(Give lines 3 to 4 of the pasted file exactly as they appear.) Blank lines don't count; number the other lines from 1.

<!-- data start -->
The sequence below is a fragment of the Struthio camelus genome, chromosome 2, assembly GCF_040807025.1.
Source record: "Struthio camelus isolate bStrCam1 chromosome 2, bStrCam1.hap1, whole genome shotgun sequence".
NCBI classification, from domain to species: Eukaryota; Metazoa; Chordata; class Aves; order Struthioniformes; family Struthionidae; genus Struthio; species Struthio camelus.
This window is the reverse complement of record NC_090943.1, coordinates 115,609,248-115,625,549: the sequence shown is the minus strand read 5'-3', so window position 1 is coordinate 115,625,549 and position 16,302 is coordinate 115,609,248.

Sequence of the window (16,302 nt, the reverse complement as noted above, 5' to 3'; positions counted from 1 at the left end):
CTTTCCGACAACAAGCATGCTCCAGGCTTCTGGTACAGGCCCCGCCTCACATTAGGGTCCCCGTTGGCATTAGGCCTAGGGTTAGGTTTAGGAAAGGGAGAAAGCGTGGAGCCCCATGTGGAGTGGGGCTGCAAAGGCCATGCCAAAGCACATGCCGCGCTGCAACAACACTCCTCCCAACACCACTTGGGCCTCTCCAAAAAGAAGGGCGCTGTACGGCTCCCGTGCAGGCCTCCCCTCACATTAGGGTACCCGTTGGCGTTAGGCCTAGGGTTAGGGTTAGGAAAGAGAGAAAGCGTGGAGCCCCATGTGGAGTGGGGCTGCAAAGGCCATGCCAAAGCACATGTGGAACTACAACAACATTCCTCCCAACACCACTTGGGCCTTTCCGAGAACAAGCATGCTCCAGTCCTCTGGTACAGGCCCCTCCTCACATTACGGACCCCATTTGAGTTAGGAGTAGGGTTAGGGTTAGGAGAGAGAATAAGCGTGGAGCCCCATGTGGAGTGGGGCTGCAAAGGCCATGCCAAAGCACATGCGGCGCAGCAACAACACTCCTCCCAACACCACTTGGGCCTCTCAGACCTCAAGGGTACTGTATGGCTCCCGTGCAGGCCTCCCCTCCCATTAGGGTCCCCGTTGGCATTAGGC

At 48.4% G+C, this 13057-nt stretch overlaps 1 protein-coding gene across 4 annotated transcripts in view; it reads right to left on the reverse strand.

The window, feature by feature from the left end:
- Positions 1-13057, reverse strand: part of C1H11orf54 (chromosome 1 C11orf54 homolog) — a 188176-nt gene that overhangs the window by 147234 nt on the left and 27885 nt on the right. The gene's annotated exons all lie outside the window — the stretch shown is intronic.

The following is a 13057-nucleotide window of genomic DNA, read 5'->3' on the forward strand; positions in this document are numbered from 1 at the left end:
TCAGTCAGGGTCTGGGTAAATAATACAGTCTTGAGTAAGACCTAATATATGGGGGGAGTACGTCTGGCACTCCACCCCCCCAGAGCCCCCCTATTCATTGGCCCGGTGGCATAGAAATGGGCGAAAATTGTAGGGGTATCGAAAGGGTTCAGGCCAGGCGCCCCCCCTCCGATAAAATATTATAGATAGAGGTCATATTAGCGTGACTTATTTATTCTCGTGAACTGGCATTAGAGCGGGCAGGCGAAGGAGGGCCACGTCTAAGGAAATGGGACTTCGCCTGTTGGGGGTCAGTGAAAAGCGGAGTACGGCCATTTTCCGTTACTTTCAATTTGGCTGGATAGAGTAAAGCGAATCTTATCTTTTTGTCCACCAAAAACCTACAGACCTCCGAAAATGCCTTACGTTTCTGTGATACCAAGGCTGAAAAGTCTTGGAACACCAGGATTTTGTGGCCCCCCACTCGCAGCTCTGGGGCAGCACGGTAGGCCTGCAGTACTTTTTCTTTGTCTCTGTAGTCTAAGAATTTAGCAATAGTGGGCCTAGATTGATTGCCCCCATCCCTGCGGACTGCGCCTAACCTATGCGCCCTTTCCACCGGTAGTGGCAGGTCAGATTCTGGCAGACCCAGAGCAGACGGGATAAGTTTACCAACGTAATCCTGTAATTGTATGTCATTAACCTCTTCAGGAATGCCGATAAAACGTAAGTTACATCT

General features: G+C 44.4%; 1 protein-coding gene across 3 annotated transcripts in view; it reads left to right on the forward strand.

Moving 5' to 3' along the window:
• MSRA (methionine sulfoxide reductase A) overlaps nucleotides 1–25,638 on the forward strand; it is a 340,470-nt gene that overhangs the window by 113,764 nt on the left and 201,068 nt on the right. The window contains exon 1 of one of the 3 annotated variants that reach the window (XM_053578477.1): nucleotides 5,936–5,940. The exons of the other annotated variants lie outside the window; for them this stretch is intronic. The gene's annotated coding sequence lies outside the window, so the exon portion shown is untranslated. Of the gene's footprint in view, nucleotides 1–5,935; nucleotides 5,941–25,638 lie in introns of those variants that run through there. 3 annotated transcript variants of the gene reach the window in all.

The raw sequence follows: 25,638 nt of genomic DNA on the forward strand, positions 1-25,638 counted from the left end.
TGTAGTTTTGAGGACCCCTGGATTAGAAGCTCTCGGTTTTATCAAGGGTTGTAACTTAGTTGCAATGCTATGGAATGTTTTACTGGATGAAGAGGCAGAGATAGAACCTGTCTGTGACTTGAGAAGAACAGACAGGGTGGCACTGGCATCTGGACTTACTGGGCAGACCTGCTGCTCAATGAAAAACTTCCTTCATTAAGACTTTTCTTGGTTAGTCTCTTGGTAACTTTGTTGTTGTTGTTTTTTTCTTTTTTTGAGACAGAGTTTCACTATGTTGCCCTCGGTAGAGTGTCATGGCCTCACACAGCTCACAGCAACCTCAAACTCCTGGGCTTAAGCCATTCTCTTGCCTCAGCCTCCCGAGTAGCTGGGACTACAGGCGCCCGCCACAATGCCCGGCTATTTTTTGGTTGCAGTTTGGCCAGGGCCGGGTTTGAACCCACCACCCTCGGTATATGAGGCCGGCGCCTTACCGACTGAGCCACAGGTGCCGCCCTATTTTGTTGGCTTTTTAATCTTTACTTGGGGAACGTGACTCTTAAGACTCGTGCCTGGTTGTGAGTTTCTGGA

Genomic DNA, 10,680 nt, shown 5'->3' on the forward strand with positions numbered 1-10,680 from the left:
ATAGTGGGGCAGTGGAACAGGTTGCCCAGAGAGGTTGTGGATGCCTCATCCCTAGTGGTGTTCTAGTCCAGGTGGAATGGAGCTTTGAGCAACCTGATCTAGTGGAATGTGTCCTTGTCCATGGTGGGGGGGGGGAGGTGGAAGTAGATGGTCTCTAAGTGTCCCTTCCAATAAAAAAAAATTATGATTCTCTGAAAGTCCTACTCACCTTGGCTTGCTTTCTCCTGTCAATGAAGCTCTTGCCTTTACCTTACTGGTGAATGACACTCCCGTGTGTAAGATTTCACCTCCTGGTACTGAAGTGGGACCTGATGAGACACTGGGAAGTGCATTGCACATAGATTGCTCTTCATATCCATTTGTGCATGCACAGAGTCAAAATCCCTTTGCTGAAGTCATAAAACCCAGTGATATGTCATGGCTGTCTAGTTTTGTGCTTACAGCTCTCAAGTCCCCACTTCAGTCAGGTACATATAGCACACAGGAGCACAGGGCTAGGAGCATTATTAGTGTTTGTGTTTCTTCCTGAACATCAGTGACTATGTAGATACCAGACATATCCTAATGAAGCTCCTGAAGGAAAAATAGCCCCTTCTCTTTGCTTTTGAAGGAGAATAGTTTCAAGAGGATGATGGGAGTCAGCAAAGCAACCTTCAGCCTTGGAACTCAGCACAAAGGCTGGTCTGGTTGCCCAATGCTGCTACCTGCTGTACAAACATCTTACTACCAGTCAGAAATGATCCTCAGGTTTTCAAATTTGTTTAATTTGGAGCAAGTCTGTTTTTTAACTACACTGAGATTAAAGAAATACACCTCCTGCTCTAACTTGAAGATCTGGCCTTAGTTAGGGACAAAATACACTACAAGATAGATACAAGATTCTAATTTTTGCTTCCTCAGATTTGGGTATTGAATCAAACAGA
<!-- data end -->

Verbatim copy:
NCBI classification, from domain to species: Eukaryota; Metazoa; Chordata; class Aves; order Struthioniformes; family Struthionidae; genus Struthio; species Struthio camelus.
This window is the reverse complement of record NC_090943.1, coordinates 115,609,248-115,625,549: the sequence shown is the minus strand read 5'-3', so window position 1 is coordinate 115,625,549 and position 16,302 is coordinate 115,609,248.